What is your name and your current occupation? Elliot Blake, and I’m an animation producer and sometimes writer. I just wrapped up a lengthy gig with the fine people at Six Point Harness.
What are some of the crazier jobs you had before getting into animation? I’ve kind of been lucky in that I haven’t had to do a lot of crazy jobs before getting into the animation business. Certainly the most unusual job I had was helping to wrangle pigs one day when I was a p.a. on a low budget family feature called “Gordy.” And when I was in high school, I worked at a Cinnabon for two or three weeks. To this day, I can’t eat those things.
What are some of your favorite projects you’re proud to have been a part of? Well, I got to work on the original run of Futurama, all 72 episodes, as the design coordinator; that was fun, and I’m definitely proud to have been a part of it. Working on that series was really the foundation for my animation production education, and it was great to get to see it all come together, from the initial design phase, all the way through to the final original episode. I think my favorite projects were two I produced: Re\Visioned: Tomb Raider and Re\Visioned: Activision, both of which were web series
for GameTap, which was originally owned by Turner Broadcasting. I won an Emmy for the Tomb Raider series back in 2008, which was a thrill, and also got to voice-direct Minnie Driver, who played Lara Croft. For a web series, the Tomb Raider project was obscenely well-funded, but unfortunately, not as widely-seen as we would have liked. A few episodes are up on my website now , but at the time, the management thought putting the videos on YouTube would mean no one would come to watch them on GameTap. The videogame company that publishes the Tomb Raider games recently put the episodes on YouTube, so now Continue…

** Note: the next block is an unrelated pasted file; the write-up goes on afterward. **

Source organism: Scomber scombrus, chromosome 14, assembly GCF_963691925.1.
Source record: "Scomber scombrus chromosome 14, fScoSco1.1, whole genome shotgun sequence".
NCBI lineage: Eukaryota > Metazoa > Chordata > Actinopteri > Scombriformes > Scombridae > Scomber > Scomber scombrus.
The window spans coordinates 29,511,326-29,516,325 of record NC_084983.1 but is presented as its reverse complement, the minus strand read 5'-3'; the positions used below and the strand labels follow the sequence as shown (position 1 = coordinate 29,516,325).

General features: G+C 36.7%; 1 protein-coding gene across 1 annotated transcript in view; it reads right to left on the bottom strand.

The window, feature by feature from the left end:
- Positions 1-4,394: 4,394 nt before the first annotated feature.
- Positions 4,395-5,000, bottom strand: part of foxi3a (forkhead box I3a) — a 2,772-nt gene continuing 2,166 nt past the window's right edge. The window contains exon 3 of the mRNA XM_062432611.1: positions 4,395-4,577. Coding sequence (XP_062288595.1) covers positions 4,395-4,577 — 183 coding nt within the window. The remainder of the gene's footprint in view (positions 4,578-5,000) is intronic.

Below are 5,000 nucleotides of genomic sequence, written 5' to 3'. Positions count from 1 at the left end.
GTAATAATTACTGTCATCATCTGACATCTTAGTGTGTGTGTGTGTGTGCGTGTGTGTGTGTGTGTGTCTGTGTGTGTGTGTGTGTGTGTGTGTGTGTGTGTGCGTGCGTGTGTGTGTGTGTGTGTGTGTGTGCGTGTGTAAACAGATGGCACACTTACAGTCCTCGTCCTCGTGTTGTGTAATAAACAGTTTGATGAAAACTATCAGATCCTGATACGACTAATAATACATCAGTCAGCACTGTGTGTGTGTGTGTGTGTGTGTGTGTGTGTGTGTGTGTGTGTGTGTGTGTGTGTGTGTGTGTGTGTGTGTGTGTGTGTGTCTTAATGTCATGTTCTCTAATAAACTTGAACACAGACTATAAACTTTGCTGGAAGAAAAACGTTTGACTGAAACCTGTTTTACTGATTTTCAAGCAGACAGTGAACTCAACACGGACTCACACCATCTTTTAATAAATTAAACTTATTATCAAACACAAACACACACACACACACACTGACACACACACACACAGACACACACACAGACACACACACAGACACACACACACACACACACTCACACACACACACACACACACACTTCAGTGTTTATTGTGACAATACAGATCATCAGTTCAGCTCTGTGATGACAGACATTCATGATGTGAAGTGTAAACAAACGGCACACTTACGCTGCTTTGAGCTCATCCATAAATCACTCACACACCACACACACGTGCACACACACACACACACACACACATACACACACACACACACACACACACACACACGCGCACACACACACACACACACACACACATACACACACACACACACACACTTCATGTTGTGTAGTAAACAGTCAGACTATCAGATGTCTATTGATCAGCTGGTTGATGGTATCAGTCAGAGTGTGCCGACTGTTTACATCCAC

While animation is a visual medium it still can’t be done without a story to guide us through the visual shenanigans and since more and more shows are using the outline method instead of the traditional script, storyboard artists are increasingly being called upon to write. Well, Amanda Lin over at Global English Editing.com has created quite a comprehensive list for writers naming over 100 sites to visit that will help you in your craft! Check out the article via the link below!